Sports Mouthguards

A variety of people uses dental mouthguards for many different reasons. Whether you are an athlete involved in impact sports or wake up in the morning with an aching jaw, there are options out there that might be right for you. It is essential to understand the types of mouthguards and their applications before you use one to make sure that you get the right equipment for the job.

TYPES OF MOUTHGUARDS

There are three basic types of mouthguards. While all have the same basic idea – to protect your teeth – there are some differences between them that you should understand.

  • Stock Mouth Protectors – These pieces of equipment come from the store ready to wear. They come in different sizes to try to get the closest to your mouth shape for a comfortable fit. However, there isn’t much adjustment that can be done with these mouthguards and their inexpensive price ends up costing you in comfort, ability to breathe properly and make speaking difficult. These protectors can be found in most sporting goods stores but are not recommended by dentists.

  • Boil and Bite Mouth Protectors – These protectors are slightly more customizable than the stock guards. They are found in most sporting goods stores and come in a few different sizes. They are made from a thermoplastic material that allows them to be boiled and then the individual bites down on them to give them their shape. They fit more tightly to the teeth than the stock mouthguards, but many people still find that their fit is not ideal.

  • Custom Fitted Mouth Protectors – These devices are the best fitting of all three types. They are individually designed and constructed for each patient. These mouthguards are created by making an impression of your teeth and then creating the mouthguard based on your exact bite and tooth pattern. Due to the increased personalization, these mouthguards are typically the most expensive of all three, but also offer the most comfortable fit and the best protection.

Mouthguards are typically only designed to fit on the top teeth. Usually, protection on the top teeth also keeps you from being able to grind or harm your lower teeth. In some situations, your dentist may also design a mouthguard for your lower teeth. These are often used for patients who have braces or other dental appliances and require additional protection. You should work closely with your dentist to identify which option is best for you.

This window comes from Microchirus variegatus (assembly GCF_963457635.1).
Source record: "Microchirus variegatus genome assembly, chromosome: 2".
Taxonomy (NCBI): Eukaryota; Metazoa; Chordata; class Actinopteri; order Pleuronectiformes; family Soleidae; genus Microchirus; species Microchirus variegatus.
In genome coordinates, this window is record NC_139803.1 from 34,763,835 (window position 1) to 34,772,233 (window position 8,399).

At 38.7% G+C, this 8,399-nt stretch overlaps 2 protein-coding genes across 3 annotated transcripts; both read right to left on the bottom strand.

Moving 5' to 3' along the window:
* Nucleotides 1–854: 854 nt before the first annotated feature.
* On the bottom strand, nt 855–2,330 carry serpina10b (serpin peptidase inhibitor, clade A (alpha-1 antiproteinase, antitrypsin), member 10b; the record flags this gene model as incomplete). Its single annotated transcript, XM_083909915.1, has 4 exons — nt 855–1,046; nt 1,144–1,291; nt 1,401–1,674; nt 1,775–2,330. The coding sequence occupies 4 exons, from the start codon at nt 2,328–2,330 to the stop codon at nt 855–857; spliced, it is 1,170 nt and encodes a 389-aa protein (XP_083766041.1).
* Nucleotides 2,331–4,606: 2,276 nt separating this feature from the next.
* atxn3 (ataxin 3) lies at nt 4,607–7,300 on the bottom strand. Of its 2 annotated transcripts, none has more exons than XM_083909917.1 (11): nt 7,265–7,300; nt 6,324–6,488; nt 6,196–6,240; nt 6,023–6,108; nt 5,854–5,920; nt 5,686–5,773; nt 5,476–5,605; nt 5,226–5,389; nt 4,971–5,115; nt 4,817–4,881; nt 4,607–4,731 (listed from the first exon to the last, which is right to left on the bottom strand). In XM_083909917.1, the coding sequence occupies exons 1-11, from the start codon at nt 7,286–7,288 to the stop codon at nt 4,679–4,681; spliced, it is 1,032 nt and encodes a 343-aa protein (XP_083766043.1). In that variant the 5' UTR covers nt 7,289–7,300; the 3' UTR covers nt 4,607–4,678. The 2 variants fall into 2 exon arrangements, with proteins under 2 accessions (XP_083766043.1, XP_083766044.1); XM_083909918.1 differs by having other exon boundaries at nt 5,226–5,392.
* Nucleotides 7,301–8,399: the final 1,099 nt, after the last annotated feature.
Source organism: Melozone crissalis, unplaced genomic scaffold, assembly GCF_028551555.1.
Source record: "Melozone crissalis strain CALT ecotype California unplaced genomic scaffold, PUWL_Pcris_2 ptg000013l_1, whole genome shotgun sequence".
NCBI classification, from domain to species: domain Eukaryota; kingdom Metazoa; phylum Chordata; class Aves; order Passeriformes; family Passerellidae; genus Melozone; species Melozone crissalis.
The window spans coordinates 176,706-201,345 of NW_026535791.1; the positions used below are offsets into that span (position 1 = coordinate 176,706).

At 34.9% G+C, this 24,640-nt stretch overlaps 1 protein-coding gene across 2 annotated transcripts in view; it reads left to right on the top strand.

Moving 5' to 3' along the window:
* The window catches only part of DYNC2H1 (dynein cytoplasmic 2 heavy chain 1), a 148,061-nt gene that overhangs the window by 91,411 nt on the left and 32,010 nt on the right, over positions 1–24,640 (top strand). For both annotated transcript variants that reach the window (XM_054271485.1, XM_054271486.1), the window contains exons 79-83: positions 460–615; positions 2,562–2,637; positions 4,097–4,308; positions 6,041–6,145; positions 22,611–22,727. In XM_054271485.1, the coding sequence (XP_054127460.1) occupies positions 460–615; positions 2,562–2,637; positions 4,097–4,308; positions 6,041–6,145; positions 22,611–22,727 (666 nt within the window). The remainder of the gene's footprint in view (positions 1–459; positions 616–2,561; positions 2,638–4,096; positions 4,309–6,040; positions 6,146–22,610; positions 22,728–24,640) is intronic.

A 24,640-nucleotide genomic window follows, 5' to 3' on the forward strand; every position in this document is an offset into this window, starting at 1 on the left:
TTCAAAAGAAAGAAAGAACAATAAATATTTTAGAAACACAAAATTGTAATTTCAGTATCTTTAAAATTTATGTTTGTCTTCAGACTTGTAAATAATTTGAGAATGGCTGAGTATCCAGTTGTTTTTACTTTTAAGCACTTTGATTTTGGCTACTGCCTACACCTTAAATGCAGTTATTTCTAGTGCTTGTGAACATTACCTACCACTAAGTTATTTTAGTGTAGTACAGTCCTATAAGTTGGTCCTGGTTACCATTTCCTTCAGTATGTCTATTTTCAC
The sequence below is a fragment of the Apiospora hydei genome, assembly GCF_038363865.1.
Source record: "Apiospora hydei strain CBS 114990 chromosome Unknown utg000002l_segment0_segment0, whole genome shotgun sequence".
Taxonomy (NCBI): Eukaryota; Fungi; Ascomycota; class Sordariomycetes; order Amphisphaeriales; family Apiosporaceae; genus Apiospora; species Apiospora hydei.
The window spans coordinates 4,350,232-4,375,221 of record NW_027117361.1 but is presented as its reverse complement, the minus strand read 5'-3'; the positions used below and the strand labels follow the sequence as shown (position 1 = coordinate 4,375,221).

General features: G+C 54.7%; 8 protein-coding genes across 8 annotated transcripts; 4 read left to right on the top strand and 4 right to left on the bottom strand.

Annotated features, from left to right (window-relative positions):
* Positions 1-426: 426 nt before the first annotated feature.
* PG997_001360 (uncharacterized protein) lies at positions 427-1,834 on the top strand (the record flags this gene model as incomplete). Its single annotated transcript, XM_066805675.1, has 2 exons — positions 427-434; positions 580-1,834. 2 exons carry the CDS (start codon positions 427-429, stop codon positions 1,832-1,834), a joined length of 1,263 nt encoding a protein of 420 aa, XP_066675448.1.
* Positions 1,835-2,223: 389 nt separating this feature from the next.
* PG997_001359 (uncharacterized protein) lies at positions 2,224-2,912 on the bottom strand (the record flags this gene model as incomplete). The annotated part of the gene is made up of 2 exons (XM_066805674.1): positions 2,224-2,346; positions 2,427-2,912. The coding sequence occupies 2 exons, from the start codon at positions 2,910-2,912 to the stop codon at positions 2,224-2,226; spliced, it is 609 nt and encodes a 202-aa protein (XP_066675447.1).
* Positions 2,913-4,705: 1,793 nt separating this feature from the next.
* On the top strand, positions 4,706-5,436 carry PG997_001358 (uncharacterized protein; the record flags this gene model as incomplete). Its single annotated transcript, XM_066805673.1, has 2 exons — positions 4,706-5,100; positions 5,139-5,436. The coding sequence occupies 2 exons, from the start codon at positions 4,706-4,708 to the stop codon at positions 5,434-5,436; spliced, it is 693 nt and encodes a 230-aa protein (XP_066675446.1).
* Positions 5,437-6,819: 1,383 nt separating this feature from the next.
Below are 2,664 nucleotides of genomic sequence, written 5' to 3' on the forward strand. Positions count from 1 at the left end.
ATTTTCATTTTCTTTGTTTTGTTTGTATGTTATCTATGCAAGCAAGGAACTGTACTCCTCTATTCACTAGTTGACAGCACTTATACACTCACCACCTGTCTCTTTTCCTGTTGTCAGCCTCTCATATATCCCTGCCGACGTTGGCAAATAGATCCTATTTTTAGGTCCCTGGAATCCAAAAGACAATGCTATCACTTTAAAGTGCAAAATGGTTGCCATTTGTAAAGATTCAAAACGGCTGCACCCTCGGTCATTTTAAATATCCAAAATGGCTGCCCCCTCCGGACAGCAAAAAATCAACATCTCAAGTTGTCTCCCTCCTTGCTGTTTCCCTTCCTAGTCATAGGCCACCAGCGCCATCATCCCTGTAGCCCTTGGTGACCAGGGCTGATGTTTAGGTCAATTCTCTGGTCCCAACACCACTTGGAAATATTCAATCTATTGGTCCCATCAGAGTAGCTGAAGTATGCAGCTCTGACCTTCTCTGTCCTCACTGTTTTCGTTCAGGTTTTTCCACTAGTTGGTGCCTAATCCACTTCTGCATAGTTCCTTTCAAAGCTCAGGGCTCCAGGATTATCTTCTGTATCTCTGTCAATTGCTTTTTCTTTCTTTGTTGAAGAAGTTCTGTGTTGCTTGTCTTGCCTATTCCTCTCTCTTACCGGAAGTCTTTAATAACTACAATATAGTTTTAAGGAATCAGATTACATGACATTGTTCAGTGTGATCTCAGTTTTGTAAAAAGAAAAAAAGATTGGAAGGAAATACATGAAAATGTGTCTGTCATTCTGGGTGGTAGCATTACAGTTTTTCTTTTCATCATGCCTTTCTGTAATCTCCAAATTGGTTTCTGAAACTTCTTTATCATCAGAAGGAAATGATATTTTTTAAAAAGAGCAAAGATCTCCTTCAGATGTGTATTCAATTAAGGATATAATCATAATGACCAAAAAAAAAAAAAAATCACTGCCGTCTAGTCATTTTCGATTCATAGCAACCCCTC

When you receive your mouthguard(s), you should be sure to check their fit. A mouthguard should be placed easily, be comfortable to wear, and shouldn’t restrict your breathing or speech. In addition, mouthguards should be tear-resistant, easy to clean and durable.

PATIENTS WHO NEED MOUTHGUARDS


Mouthguards are not appropriate for every person, but dentists see too many patients who should be using mouthguards but are not. It is essential to understand when you should consider using a mouthguard. Children or adults who are involved in sports like football, hockey, boxing, soccer, basketball, lacrosse, field hockey, skiing, gymnastics, skateboarding or other sports should seriously consider mouthguards.

In addition to athletes, patients who grind their teeth at night should consider a mouthguard, bite plate, or bite splint to protect their teeth from wear and degradation. Finally, patients who have dental devices like braces and are experiencing rubbing or rawness on their lips or gums may consider mouthguards as an option.

OVERVIEW


Many patients don’t understand if or when they should use a mouthguard. If you are considering the possibility, schedule an appointment with your dentist today to talk about your options. Stopping dental damage can be easy and pain-free so check with your dentist at your next appointment.

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